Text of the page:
Wednesday, 31 August 2016

Motorola Moto G - 2nd Generation vs 3rd Generation

A few weeks back I bought my son a Motorola Moto G 3rd generation and for what is, a mid-range handset, I have been seriously impressed with it.

So when looking for a phone for my daughter I instantly looked at the Moto range. A faulty Moto E had to be returned, and finally I settled on a Moto G 2nd generation.

The Moto G range are Motorola's mid range phones sandwiched between the budget Moto E and the top end Moto X, so you don’t expect premium performance - but the Moto G are decent performers and are reasonably priced. You get serious bang-for-your-buck.


The 2nd gen was released in September 2014, less than a year later the 3rd gen was released. The 2nd gen is slightly smaller, thinner and lighter than its successor. They both feature a similar body shell, 5.0” IPS LCD screen with 294 ppi and Corning Gorilla Glass 3, 1GB RAM. The 3rd gen adds IPX7 certified - it is water resistant up to 1 meter and 30 minutes.

The 3rd gen is available in 8GB model which has 1GB RAM - which my sons is - as well as 16GB model which has 2GB RAM.

Where the two differ are marginal. The quad-core 1.2Ghz processor in the 2nd gen is upped to a beefier 1.4Ghz. The GPU has been upped slightly too. The cameras go from a 8 megapixel main with LED flash capable of 720p videos and 2 megapixel front, to a 13 megapixel main with dual LED flash capable of 1080p videos and 5 megapixel front. 

Mobile Network

My 2nd gen is a XT1068 model which has no 4G, whereas later ones did. The 3rd gen however does have 4G.

Android Version

The 2nd gen shipped with Android ‘Kit Kat’ but is upgradeable to ‘Lollipop’ and ‘Marshmallow’, whereas the 3rd gen shipped with ‘Lollipop’ and upgradeable to ‘Marshmallow’ with a possibility it will received ‘Nougat’.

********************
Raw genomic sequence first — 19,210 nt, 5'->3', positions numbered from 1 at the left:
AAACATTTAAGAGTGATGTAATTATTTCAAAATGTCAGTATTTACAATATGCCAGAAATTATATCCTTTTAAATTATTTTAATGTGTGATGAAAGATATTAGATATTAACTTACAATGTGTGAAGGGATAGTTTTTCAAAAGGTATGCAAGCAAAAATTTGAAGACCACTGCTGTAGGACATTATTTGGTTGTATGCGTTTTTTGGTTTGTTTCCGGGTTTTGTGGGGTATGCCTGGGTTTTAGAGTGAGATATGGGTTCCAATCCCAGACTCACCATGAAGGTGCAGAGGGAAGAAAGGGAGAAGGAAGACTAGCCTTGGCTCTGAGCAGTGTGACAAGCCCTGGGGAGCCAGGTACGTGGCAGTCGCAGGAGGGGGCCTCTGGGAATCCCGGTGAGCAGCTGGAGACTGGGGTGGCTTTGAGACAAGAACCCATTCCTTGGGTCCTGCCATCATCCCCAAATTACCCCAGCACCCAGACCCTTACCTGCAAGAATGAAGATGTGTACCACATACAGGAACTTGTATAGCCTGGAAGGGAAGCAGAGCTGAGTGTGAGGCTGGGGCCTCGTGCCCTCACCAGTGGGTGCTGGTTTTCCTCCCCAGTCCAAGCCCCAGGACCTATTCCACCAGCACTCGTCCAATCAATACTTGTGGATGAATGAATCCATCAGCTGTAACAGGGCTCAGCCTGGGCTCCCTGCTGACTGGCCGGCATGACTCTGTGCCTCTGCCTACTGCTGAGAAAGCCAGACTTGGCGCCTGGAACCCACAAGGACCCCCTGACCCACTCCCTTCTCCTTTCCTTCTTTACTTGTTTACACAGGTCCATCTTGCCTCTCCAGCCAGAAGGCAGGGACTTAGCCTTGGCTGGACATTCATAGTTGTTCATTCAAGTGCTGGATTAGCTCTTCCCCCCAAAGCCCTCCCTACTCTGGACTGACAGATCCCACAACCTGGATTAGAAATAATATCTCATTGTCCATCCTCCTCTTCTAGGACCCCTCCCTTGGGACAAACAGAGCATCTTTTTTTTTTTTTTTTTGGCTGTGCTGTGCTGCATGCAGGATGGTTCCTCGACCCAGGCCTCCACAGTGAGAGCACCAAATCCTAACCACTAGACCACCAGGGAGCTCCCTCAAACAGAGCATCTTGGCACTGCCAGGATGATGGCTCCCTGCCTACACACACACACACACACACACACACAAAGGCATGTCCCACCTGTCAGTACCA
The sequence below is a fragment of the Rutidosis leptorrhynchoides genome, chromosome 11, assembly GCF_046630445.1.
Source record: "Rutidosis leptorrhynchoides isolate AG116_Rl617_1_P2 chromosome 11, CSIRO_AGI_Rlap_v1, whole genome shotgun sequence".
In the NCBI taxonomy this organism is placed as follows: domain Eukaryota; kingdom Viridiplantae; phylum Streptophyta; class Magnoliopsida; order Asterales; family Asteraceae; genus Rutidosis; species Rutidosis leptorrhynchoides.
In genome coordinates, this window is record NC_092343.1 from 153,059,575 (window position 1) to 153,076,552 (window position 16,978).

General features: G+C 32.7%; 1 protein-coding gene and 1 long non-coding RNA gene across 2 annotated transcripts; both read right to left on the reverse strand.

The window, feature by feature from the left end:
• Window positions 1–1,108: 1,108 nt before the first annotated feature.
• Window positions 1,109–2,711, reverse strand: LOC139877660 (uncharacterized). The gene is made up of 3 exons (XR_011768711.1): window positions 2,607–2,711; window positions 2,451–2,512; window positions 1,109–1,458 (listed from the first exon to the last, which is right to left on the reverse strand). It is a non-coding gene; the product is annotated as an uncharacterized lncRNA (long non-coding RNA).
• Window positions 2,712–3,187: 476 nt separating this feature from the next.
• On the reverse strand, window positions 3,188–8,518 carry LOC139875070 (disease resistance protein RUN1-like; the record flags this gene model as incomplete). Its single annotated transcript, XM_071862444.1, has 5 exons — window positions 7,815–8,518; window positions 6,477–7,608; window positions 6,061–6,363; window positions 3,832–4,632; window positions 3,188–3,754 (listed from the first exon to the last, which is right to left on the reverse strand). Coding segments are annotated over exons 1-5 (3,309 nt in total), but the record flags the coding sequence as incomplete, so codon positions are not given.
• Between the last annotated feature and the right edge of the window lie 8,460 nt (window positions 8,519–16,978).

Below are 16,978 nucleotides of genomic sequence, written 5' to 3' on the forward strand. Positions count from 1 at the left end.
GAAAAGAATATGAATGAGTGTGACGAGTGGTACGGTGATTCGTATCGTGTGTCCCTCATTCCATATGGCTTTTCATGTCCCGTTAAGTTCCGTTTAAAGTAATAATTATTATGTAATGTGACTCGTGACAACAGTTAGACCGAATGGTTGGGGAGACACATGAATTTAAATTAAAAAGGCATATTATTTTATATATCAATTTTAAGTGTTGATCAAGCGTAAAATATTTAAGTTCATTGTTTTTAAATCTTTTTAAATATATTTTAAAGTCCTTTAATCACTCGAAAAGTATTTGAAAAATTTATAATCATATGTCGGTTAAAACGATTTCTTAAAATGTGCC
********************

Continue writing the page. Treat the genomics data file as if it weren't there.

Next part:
Both feature built in non-removable batteries, but the 3rd gen increases capacity by about 20%.


I ran both side by side. Both are running Marshmallow and there really is a negligible difference. Apps and games ran pretty much the same, with only a second or two between them and not always in the 3rd gens favour.

Pokemon Go and Facebook - two rather heavy apps for any device ran the same on both. Opening Chrome and loading pages over WiFi there was no difference.


The cameras on both handset are very impressive. The 8 megapixel camera on the 2nd gen produce crisp, sharp and well balanced pictures and the increased 13 megapixel on the 3rd gen do just as well.

Front cameras aren’t for much more than taking selfies or video calls. The 2 megapixel on the 2nd gen produced decent images and the upped 5 megapixel on the 3rd gen were even better.

Call and Audio Quality

Both handsets were great for calls, producing clear and very loud calls. Music playing on both were as good as you get from any phone. Personally I don’t like music blasting out from a small plastic device - couple it with a Bluetooth speaker or a pair of decent earphones and I am much happier.


My kids are happy with both handsets. There isn’t much difference between the two. The 3rd gen has slightly higher specs, improved camera, water resistance and a possibility of receiving Android ‘Nougat’.

Both handsets are decent performers.

Written by Simon Royal. Follow me at

Monday, 8 August 2016

Motorola Moto E (First Generation): Budget But Not Basic

My daughter was looking for a new handset, and I have been very impressed with the Moto G 3rd generation I got for my son a few weeks back, so I started looking around at other Moto handsets.